Nick: I don’t notice much of a difference in his appearance or his play for that matter. Here’s the thing about Steele – no one was really giving him much of a chance in Week 2 against the Chargers when he had to start. But Joey Bosa wasn’t even a factor as Steele rose to the challenge and handled his business. I think that’s what Steele has become – a player that isn’t flashy but gets the job done. Usually, that’s what a right tackle is in the first place. I think Steele is a better athlete than Collins right now but may not have the same strength. What the Cowboys will miss with Collins is an enforcer and that’s something Steele could add to his game.
Kyle: He may not be much bigger than he has been over the last few years, but he certainly appears more filled out and leaner. He’s the presumed starter at this point in the process and I’m interested to see if he’ll take a year three jump much like he did in year two. In talking with Coach McCarthy and Coach Philbin, they’re ecstatic about his work this offseason and the growth they’ve seen. So that plays into his strengths of work ethic, consistency, and steady growth on the field.
Though a favorite prospect of Dan Quinn, special teams coordinator John Fassel had more of a role for Wright in his rookie season.
Dallas drafted Wright with of their three 3rd-round picks in the 2021 NFL Draft. The Oregon State product was probably the most-maligned pick of the entire draft class; many declaring it a reach and some not even projecting Nahshon would get drafted at all.
But with Defensive Coordinator Dan Quinn’s love for big-bodies defensive backs, Wright’s 6’4″ build naturally put him on the Cowboys’ draft radar. And despite other pre-draft rankings, Will McClay’s crew obviously felt Nahshon merited being a Day 2 pick.
Wright did contribute for Dallas last year as one of the busiest special teams player. He finished fourth on the team in total ST snaps, trailing just Luke Gifford, C.J. Goodwin, and Corey Clement in that area. His biggest moment was recovering a blocked punt for a touchdown in the Cowboys’ 43-3 beatdown of the Falcons.
Third-round picks are meant to do more than play special teams, though, and especially in their second seasons. But with a crowded CB depth chart in Dallas right now, how much more can Nahshon Wright expect in 2022?
Trevon Diggs, Anthony Brown, and Jourdan Lewis are the veteran top three from last year. Kelvin Joseph, drafted in the 2nd Round last year ahead of Wright, is naturally expected to remain ahead of him on the depth chart as well.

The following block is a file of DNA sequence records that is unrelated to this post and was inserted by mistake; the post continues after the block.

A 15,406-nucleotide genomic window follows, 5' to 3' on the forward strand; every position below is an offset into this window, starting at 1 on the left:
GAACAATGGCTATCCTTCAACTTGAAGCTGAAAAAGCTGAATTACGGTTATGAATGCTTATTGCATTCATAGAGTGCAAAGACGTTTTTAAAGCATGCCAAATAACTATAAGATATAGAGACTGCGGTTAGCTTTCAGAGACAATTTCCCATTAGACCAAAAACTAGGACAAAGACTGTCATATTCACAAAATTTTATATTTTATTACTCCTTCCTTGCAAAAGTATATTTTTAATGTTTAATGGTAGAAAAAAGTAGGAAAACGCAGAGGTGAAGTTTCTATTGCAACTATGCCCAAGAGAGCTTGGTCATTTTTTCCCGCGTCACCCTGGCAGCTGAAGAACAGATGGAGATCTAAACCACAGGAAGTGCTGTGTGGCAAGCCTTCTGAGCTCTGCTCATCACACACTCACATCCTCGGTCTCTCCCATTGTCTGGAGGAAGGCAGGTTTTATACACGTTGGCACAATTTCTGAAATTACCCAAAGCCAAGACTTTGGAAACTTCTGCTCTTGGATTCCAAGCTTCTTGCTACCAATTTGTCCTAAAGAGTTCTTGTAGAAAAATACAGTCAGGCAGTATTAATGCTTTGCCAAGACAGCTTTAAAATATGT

This leaves Nahshon in the unenviable but not unusual position of having to leapfrog other talent for a larger role. It won’t be enough for him to simple progress in Year 2, but could also require one of Brown, Lewis, or Joseph giving Dallas a reason to start looking further down the list.
One reason already exists in Brown and Lewis’ contracts. Anthony’s deal expires after 2022 and Jourdan’s could make him a cap casualty, offering Dallas $5 million in potential relief if he’s released next year.
Two division rivals trying to unseat the Cowboys as champions have the defense to make it possible.
4. Philadelphia Eagles – Week 15
2021 Defensive Ranking: 18th
Defensive Players Lost: Steven Nelson (CB), Hassan Ridgeway (DT), Genard Avery (LB), Rodney McLeod (S)
Defensive Players Coming In: Haason Reddick (OLB), James Bradberry (CB), Jordan Davis (Drafted (DT), Jaquiski Tartt (S)
The Philadelphia Eagles might be one of the most improved defenses in the league and that’s hard to believe considering the talented defensive front they have had. But the rich just got richer with the addition of rookie Jordan Davis.
If you thought it was tough running against this defense with Fletcher Cox and Javon Hargrave, well things just got tougher with Davis now in the mix. They were also able to add pass rusher Haason Reddick who will now be paired with Derek Barnett to form a talented pass-rush duo. The front office was also able to get James Bradberry who will now play opposite Darius Slay and Jaquiski Tartt opposite Anthony Harris.
The effort the Eagles’ front office put in to add impact players to this defense is something Cowboys fans have been yearning for out of their front office for years. Now, the Cowboys players will have to face off against this defense twice just like the Commanders. Last season Cox and Hargrave beat up center Tyler Biadasz. Hopefully, he’s been in the weight room this offseason because if they can push him around again, it’s going to be a tough two games for Prescott and the Cowboys’ running game.